COMMENTS: Intacto starts from a magical realist premise: an individual’s luck is not random, but quantifiable, like a red blood cell count. Some people have more of it than others, and it can be stolen, and traded. With that as the “what if?” starting point, first time director Fresnadillo constructs a strange world where the lucky carry grudges, face each other in underground tournaments, and use luck as a weapon. Structured as an arty dramatic thriller, the main fun to be had in Intacto comes from watching Fresnadillo slowly reveal the rules the fortunate play by. Particularly intriguing are the secretive games of chance the charmed set up to test their skills against one another; going far beyond five-card draw or craps, the matches are all highly artificial and ritualistic, with the rules not disclosed to the viewer beforehand, lending them a sense of mysterious gravity. The best and weirdest has a glowing green katydid selecting a champion by alighting on the molasses-smeared head of the luckiest blindfolded contestant in a darkened room in a casino basement. There’s a weirdish thrill to these mysterious bouts, but the rest of the thriller plot is not so thrilling. There are two converging plotlines. The primary strand features Federico, a former Chosen One who’s been robbed of his luck, seeking a disciple to square off against “the Jew” (a grave and typically impressive Max von Sydow), the lone survivor of a holocaust concentration camp and the reigning God of Chance. He finds one in Tomas, a bank robber and survivor of a plane crash. The secondary plot features Sara, a scarred female detective herself chosen by fortune, who seeks to bring Tomas to justice. The way the dual storylines play out in the climax is satisfying enough, but don’t expect any startling twists or heart-racing moments.

The major downside is that the film, thematically a metaphor about survivor guilt that’s difficult for the average person to connect with emotionally, is relentlessly downbeat and gloomy. Moody Tomas, backed by a morose Federico and hunted by glum female detective, squares off against the haunted Jew. Between the four of them, they can hardly manage to crack one joke or smile to lighten the mood. Intacto’s themes are weighty, but it also seems that director Fresnadillo is also convinced that an oppressive atmosphere is necessary to make an Important Film.

An inversion of Fresnadillo’s scenario can be found in 2003’s less effective and less weird The Cooler, starring William H. Macy as a mope who’s so ill-starred that a Las Vegas casino hires him to drain away the luck of roulette players and slot-jockeys.

WHAT THE CRITICS SAY:

“Elegant and lucid, and inflected with its own weird species of drollery, Intacto is a cerebral occult thriller from first-time Spanish director Juan Carlos Fresnadillo, unfolding like a dangerously tricky puzzle, teasing and provoking.”–Peter Bradshaw, The Guardian (contemporaneous)

BORDERLINE WEIRD: $9.99 (2008)

DIRECTED BY: Tatia Rosenthal

FEATURING: Voices of: Geoffrey Rush, Anthony LaPaglia

PLOT:  A series of intertwined tales about the residents of a Sydney apartment complex,

Still from $9.99 (2008)

including a repossessor, a supermodel, a lonely old man, a dour angel, three miniature surfer dudes, and an aimless young man who buys a book promising to supply him with the Meaning of Life for the bargain price of $9.99.

WHY IT’S ON THE BORDERLINE:  Several of the multiple storylines generate absurd punchlines which depend on the element of surprise; I can’t reveal them without spoiling their intended effect, but be sure they are weird enough to merit our notice.  But despite these (often black) magical realist whammies that invade the daily lives of the residents of Rosenthal’s Claymation apartment complex, $9.99‘s not entirely successful as weird film.  By dividing its attention between an observational drama on the Way We Live Today and a surrealistic spectacle, $9.99 fails to find a viable tone.  The bleak existential punchlines often fail to pop out of the flat dramatic background.  Ultimately, the film works better as a feature-length advertisement for the short stories of Etgar Keret (who wrote both the original stories and the screenplay) than it does as a feature.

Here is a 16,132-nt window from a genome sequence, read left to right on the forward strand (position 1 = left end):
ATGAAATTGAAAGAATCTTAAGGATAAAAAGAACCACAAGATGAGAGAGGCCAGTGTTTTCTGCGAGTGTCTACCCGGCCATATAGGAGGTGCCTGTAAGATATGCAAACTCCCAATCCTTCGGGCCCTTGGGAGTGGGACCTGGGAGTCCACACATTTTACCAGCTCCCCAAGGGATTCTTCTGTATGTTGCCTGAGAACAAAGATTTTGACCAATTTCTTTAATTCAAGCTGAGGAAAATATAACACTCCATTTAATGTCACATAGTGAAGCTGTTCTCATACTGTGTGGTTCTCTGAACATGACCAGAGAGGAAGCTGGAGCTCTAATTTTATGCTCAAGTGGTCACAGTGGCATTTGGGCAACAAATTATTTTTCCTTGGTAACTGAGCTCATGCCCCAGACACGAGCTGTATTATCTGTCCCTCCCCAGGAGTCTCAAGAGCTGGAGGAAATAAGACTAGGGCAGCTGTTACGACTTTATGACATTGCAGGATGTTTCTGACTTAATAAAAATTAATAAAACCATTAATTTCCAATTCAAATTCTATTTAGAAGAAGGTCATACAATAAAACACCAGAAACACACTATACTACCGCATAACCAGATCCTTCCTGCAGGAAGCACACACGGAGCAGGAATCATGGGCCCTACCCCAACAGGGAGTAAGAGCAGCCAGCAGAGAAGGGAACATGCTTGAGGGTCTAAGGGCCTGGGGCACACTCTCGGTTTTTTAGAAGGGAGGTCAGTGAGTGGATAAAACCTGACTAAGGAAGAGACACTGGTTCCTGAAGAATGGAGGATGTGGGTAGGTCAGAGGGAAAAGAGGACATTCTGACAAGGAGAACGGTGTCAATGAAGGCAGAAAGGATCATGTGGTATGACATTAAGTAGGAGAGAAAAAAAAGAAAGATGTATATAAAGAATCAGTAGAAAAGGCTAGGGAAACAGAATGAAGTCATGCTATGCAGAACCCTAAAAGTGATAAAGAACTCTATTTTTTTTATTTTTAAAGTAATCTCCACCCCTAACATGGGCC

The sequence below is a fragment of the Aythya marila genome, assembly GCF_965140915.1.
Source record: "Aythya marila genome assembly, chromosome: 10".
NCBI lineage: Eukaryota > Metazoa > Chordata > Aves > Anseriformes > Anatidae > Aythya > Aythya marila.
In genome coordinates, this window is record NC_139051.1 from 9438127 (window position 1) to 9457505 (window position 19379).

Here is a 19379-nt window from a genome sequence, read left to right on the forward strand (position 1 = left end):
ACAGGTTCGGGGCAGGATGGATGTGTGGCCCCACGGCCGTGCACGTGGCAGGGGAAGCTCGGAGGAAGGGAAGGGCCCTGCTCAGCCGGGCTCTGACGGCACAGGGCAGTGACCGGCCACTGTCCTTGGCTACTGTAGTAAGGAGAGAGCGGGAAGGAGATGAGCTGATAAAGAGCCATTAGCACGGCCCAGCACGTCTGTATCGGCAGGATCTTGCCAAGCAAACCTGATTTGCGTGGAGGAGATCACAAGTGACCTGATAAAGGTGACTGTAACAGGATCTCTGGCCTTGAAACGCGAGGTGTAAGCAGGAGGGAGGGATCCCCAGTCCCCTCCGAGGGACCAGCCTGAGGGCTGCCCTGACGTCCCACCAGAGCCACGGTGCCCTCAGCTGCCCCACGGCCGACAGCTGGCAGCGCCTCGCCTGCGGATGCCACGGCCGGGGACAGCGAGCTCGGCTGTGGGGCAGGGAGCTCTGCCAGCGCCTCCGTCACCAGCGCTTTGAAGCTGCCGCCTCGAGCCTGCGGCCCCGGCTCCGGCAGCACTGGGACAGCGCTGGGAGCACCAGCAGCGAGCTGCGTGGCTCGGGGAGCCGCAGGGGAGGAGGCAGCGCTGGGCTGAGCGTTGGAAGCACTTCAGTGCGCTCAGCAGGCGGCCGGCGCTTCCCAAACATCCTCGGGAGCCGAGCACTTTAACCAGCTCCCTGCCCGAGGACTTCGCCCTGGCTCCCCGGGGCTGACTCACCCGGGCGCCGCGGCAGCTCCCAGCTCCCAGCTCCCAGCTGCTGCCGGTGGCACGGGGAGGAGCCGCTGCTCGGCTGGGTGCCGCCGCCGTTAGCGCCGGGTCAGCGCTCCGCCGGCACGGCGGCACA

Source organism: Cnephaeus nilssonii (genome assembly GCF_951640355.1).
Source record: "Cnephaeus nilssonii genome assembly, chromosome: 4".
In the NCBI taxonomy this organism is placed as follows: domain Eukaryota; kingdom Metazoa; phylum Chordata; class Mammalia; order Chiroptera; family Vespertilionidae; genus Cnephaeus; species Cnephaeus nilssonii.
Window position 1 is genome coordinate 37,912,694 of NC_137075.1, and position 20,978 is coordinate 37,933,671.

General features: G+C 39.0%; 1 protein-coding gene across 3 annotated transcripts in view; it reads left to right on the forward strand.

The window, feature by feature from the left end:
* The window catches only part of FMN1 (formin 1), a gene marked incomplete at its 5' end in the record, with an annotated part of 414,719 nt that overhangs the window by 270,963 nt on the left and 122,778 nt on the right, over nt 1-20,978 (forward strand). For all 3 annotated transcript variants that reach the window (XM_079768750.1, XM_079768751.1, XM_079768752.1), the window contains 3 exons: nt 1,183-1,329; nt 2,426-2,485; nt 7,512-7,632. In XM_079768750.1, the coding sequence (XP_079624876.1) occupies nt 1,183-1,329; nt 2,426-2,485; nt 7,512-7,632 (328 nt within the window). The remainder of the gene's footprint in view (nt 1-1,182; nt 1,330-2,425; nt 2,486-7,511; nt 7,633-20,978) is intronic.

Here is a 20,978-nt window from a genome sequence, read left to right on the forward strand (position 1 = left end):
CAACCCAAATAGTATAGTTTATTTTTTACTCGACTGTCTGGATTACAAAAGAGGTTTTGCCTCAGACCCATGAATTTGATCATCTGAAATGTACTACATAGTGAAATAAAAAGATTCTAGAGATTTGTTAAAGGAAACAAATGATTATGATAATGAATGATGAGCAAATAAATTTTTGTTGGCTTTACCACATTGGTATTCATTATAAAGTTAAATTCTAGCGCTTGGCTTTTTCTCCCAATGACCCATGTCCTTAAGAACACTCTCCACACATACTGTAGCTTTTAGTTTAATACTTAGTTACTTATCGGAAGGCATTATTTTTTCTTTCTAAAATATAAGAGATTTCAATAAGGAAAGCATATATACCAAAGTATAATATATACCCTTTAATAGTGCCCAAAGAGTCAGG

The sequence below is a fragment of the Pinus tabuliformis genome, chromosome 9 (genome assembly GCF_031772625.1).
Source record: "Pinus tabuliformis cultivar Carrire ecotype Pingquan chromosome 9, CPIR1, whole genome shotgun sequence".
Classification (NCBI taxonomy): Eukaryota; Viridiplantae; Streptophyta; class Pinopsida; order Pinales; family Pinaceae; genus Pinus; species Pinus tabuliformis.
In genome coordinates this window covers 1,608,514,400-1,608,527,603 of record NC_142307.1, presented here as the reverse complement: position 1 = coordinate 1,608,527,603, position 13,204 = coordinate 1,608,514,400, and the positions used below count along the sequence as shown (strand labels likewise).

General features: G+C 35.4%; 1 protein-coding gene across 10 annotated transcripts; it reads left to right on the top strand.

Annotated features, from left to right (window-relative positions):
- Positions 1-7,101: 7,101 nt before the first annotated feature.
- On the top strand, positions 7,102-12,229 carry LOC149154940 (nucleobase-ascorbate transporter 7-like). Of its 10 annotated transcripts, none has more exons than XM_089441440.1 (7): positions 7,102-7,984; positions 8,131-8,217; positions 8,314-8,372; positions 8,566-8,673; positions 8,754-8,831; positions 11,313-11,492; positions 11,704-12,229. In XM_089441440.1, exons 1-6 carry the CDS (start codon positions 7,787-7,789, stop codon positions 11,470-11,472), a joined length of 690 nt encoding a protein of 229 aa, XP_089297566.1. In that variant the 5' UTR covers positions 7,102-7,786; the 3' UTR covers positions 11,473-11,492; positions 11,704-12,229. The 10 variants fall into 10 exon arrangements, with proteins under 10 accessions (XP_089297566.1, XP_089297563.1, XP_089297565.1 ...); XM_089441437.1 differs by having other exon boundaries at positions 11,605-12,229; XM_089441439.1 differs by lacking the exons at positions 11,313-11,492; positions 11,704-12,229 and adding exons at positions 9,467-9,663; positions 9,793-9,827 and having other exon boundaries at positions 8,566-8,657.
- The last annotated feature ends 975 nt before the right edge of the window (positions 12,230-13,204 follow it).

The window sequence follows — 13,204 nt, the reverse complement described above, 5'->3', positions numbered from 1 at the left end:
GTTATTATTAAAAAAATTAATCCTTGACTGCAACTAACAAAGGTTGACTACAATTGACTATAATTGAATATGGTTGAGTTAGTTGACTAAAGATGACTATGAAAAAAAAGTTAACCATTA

COMMENTS:  Just like the promise embodied in the priced-to-move tome on the Meaning of Life, $9.99 is an intriguing work that constantly taunts us with hints that some great epiphany lurks around the next narrative bend, just out of our current view.  In the end, the major lesson we glean from it is to temper our expectations the next time we hear a too-good-to-be-true pitch.  The opening is a near-perfect, beautifully balanced and drawn-out battle of conflicting agendas between a passive-aggressive deadbeat begging for a smoke and a cup of coffee and a businessman whose sense of propriety ever-so-slightly exceeds his compassion.  It’s easy to see how this exchange would have made a gripping short story, but the scene also sets up a darkly comic and ironic callback sequence near the end of the film.  These great moments are, sadly, too few and far between.  Although the individual story arcs of the nine major characters are interwoven seamlessly, the film suffers from trying to give each of them equal time, regardless of how inherently interesting they are.  The anthology film is a difficult form to succeed in: even the master Robert Altman couldn’t always pull it off, much less a first time director.  A storyline about a child and his piggy bank is unexpectedly sweet, given the morose tone of the rest of the film, but it lacks heft and a larger purpose in the story.  The film would have worked better if it had revolved entirely around its most interesting character, the morose and afterlife-weary “angel” voiced by Geoffrey Rush, with the other tales submerged into subplots feeding into the main theme.  Although I may be in the critical minority here, I found the Claymation to be unsatisfactory, and constantly wondered whether the film would have worked better as live action.  The animation is only used to magical purpose in a couple of places; otherwise, its main effect is to make the characters less expressive than real actors.  These clay figurines lack the human ability to express true wonder, fear, desire or disappointment.  This may be a deliberate choice to highlight the characters’ alienation and strangeness, but in a mostly drab and a downbeat film in need of more warmth and richer textures, the tactic backfires.

$9.99 is an oddly positioned film that will have trouble finding an audience outside of dedicated Etgar Keret fans.  It’s too weird to appeal to those looking for a thoughtful drama, but too dry and literary to build a cult audience.  It’s worth a look when it shows up on DVD if some aspect of the production interests you—the author, the art of stop-motion animation, movies with thoughtful but inconclusive storytelling—but its not essential viewing.

WHAT THE CRITICS SAY:

“An aura of dreamy melancholy… pervades the entwined stories, which treat the bizarre and the banal as sides of the same coin… in the end too self-conscious, too satisfied in its eccentricity, to achieve the full mysteriousness toward which it seems to aspire.”–A.O. Scott, The New York Times (contemporaneous)